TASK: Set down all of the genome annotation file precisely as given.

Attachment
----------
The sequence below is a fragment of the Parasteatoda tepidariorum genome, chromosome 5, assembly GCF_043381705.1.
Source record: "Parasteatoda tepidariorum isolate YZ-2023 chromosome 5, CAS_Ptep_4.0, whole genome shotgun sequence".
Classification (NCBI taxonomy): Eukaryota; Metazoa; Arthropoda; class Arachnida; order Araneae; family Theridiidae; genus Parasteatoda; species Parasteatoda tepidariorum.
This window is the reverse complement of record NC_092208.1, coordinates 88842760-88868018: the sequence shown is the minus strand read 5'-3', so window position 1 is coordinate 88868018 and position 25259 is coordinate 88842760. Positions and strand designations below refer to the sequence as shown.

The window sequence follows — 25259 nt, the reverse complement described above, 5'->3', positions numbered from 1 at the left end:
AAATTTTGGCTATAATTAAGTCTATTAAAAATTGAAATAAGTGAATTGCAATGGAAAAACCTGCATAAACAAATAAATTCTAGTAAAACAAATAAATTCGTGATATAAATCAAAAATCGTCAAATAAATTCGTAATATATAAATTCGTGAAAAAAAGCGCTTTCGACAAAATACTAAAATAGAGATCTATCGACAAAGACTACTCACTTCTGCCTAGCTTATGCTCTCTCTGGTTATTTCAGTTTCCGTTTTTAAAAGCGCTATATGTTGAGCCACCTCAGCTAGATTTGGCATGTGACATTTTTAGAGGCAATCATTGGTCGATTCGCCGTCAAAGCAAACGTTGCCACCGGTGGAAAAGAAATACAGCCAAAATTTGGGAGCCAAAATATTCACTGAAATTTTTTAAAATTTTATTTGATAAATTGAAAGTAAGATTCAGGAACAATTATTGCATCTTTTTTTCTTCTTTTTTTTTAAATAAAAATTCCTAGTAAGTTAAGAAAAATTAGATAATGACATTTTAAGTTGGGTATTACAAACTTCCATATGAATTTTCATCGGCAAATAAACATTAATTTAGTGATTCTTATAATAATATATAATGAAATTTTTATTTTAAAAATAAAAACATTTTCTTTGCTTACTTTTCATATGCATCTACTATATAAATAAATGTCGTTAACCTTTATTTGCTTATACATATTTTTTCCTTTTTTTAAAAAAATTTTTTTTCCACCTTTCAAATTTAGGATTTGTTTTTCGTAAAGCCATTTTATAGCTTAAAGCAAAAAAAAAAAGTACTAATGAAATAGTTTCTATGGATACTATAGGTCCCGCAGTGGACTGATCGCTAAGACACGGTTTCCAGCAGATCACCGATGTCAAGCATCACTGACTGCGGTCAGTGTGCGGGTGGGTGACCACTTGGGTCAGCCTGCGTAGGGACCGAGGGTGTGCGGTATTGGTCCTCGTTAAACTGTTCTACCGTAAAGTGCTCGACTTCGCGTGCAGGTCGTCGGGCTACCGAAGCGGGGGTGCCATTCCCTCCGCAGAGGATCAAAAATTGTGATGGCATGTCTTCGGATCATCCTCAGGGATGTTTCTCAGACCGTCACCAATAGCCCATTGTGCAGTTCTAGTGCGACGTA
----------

The sequence below is a fragment of the Parasteatoda tepidariorum genome, chromosome 5, assembly GCF_043381705.1.
Source record: "Parasteatoda tepidariorum isolate YZ-2023 chromosome 5, CAS_Ptep_4.0, whole genome shotgun sequence".
Classification (NCBI taxonomy): Eukaryota; Metazoa; Arthropoda; class Arachnida; order Araneae; family Theridiidae; genus Parasteatoda; species Parasteatoda tepidariorum.
This window is the reverse complement of record NC_092208.1, coordinates 88842760-88868018: the sequence shown is the minus strand read 5'-3', so window position 1 is coordinate 88868018 and position 25259 is coordinate 88842760. Positions and strand designations below refer to the sequence as shown.

The window sequence follows — 25259 nt, the reverse complement described above, 5'->3', positions numbered from 1 at the left end:
AAATTTTGGCTATAATTAAGTCTATTAAAAATTGAAATAAGTGAATTGCAATGGAAAAACCTGCATAAACAAATAAATTCTAGTAAAACAAATAAATTCGTGATATAAATCAAAAATCGTCAAATAAATTCGTAATATATAAATTCGTGAAAAAAAGCGCTTTCGACAAAATACTAAAATAGAGATCTATCGACAAAGACTACTCACTTCTGCCTAGCTTATGCTCTCTCTGGTTATTTCAGTTTCCGTTTTTAAAAGCGCTATATGTTGAGCCACCTCAGCTAGATTTGGCATGTGACATTTTTAGAGGCAATCATTGGTCGATTCGCCGTCAAAGCAAACGTTGCCACCGGTGGAAAAGAAATACAGCCAAAATTTGGGAGCCAAAATATTCACTGAAATTTTTTAAAATTTTATTTGATAAATTGAAAGTAAGATTCAGGAACAATTATTGCATCTTTTTTTCTTCTTTTTTTTTAAATAAAAATTCCTAGTAAGTTAAGAAAAATTAGATAATGACATTTTAAGTTGGGTATTACAAACTTCCATATGAATTTTCATCGGCAAATAAACATTAATTTAGTGATTCTTATAATAATATATAATGAAATTTTTATTTTAAAAATAAAAACATTTTCTTTGCTTACTTTTCATATGCATCTACTATATAAATAAATGTCGTTAACCTTTATTTGCTTATACATATTTTTTCCTTTTTTTAAAAAAATTTTTTTTCCACCTTTCAAATTTAGGATTTGTTTTTCGTAAAGCCATTTTATAGCTTAAAGCAAAAAAAAAAAGTACTAATGAAATAGTTTCTATGGATACTATAGGTCCCGCAGTGGACTGATCGCTAAGACACGGTTTCCAGCAGATCACCGATGTCAAGCATCACTGACTGCGGTCAGTGTGCGGGTGGGTGACCACTTGGGTCAGCCTGCGTAGGGACCGAGGGTGTGCGGTATTGGTCCTCGTTAAACTGTTCTACCGTAAAGTGCTCGACTTCGCGTGCAGGTCGTCGGGCTACCGAAGCGGGGGTGCCATTCCCTCCGCAGAGGATCAAAAATTGTGATGGCATGTCTTCGGATCATCCTCAGGGATGTTTCTCAGACCGTCACCAATAGCCCATTGTGCAGTTCTAGTGCGACGTA